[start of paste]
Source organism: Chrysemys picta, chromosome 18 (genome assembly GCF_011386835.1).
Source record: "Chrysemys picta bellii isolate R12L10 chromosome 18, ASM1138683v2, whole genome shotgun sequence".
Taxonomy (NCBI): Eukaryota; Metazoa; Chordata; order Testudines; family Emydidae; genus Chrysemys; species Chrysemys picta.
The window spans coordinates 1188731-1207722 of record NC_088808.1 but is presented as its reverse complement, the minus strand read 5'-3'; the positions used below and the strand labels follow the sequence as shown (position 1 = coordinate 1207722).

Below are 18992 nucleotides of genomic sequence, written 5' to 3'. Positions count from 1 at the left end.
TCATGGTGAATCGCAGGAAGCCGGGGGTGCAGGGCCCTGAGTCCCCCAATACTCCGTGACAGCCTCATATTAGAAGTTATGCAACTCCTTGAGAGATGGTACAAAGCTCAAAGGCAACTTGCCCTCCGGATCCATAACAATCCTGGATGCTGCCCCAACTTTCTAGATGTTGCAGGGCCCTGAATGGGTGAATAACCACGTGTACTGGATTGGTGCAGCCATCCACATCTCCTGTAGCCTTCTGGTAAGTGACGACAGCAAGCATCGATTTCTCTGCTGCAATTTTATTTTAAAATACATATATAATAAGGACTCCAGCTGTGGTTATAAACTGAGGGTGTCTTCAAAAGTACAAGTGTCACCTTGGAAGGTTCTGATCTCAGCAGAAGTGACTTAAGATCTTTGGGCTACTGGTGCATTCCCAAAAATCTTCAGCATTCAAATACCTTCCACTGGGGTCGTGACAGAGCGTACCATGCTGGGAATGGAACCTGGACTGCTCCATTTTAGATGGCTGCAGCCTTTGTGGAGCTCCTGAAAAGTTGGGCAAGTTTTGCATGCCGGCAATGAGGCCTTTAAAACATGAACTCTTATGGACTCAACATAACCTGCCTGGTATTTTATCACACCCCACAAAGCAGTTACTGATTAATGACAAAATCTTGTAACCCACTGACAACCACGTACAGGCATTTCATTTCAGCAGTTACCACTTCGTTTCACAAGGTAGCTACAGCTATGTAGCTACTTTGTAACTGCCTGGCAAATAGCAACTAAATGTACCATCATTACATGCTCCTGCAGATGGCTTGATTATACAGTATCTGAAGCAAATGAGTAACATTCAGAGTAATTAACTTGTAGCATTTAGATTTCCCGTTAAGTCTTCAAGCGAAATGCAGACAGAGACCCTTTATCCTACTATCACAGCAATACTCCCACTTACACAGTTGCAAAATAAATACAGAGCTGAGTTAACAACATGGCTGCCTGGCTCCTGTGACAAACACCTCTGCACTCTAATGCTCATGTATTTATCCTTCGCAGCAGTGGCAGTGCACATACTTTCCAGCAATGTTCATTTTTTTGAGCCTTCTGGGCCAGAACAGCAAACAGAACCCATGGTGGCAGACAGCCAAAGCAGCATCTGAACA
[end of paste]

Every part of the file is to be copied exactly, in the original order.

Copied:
Source organism: Chrysemys picta, chromosome 18 (genome assembly GCF_011386835.1).
Source record: "Chrysemys picta bellii isolate R12L10 chromosome 18, ASM1138683v2, whole genome shotgun sequence".
Taxonomy (NCBI): Eukaryota; Metazoa; Chordata; order Testudines; family Emydidae; genus Chrysemys; species Chrysemys picta.
The window spans coordinates 1188731-1207722 of record NC_088808.1 but is presented as its reverse complement, the minus strand read 5'-3'; the positions used below and the strand labels follow the sequence as shown (position 1 = coordinate 1207722).

Below are 18992 nucleotides of genomic sequence, written 5' to 3'. Positions count from 1 at the left end.
TCATGGTGAATCGCAGGAAGCCGGGGGTGCAGGGCCCTGAGTCCCCCAATACTCCGTGACAGCCTCATATTAGAAGTTATGCAACTCCTTGAGAGATGGTACAAAGCTCAAAGGCAACTTGCCCTCCGGATCCATAACAATCCTGGATGCTGCCCCAACTTTCTAGATGTTGCAGGGCCCTGAATGGGTGAATAACCACGTGTACTGGATTGGTGCAGCCATCCACATCTCCTGTAGCCTTCTGGTAAGTGACGACAGCAAGCATCGATTTCTCTGCTGCAATTTTATTTTAAAATACATATATAATAAGGACTCCAGCTGTGGTTATAAACTGAGGGTGTCTTCAAAAGTACAAGTGTCACCTTGGAAGGTTCTGATCTCAGCAGAAGTGACTTAAGATCTTTGGGCTACTGGTGCATTCCCAAAAATCTTCAGCATTCAAATACCTTCCACTGGGGTCGTGACAGAGCGTACCATGCTGGGAATGGAACCTGGACTGCTCCATTTTAGATGGCTGCAGCCTTTGTGGAGCTCCTGAAAAGTTGGGCAAGTTTTGCATGCCGGCAATGAGGCCTTTAAAACATGAACTCTTATGGACTCAACATAACCTGCCTGGTATTTTATCACACCCCACAAAGCAGTTACTGATTAATGACAAAATCTTGTAACCCACTGACAACCACGTACAGGCATTTCATTTCAGCAGTTACCACTTCGTTTCACAAGGTAGCTACAGCTATGTAGCTACTTTGTAACTGCCTGGCAAATAGCAACTAAATGTACCATCATTACATGCTCCTGCAGATGGCTTGATTATACAGTATCTGAAGCAAATGAGTAACATTCAGAGTAATTAACTTGTAGCATTTAGATTTCCCGTTAAGTCTTCAAGCGAAATGCAGACAGAGACCCTTTATCCTACTATCACAGCAATACTCCCACTTACACAGTTGCAAAATAAATACAGAGCTGAGTTAACAACATGGCTGCCTGGCTCCTGTGACAAACACCTCTGCACTCTAATGCTCATGTATTTATCCTTCGCAGCAGTGGCAGTGCACATACTTTCCAGCAATGTTCATTTTTTTGAGCCTTCTGGGCCAGAACAGCAAACAGAACCCATGGTGGCAGACAGCCAAAGCAGCATCTGAACA